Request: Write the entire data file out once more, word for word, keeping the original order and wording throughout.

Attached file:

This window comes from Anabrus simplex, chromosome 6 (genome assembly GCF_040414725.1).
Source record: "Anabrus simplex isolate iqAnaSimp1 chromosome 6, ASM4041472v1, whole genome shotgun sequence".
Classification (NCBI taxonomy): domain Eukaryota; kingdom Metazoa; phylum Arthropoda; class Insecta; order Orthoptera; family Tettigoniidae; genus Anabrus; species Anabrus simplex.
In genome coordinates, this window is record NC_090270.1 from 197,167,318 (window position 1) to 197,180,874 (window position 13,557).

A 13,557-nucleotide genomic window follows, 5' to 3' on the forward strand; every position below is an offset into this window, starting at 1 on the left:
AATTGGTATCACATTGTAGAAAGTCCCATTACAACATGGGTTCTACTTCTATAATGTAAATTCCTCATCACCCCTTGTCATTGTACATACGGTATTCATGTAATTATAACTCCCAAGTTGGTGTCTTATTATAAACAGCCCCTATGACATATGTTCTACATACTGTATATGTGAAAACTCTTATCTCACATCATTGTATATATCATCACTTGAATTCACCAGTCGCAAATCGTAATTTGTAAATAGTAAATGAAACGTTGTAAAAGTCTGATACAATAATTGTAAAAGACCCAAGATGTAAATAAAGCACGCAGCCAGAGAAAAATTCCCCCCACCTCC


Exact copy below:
This window comes from Anabrus simplex, chromosome 6 (genome assembly GCF_040414725.1).
Source record: "Anabrus simplex isolate iqAnaSimp1 chromosome 6, ASM4041472v1, whole genome shotgun sequence".
Classification (NCBI taxonomy): domain Eukaryota; kingdom Metazoa; phylum Arthropoda; class Insecta; order Orthoptera; family Tettigoniidae; genus Anabrus; species Anabrus simplex.
In genome coordinates, this window is record NC_090270.1 from 197,167,318 (window position 1) to 197,180,874 (window position 13,557).

A 13,557-nucleotide genomic window follows, 5' to 3' on the forward strand; every position below is an offset into this window, starting at 1 on the left:
AATTGGTATCACATTGTAGAAAGTCCCATTACAACATGGGTTCTACTTCTATAATGTAAATTCCTCATCACCCCTTGTCATTGTACATACGGTATTCATGTAATTATAACTCCCAAGTTGGTGTCTTATTATAAACAGCCCCTATGACATATGTTCTACATACTGTATATGTGAAAACTCTTATCTCACATCATTGTATATATCATCACTTGAATTCACCAGTCGCAAATCGTAATTTGTAAATAGTAAATGAAACGTTGTAAAAGTCTGATACAATAATTGTAAAAGACCCAAGATGTAAATAAAGCACGCAGCCAGAGAAAAATTCCCCCCACCTCC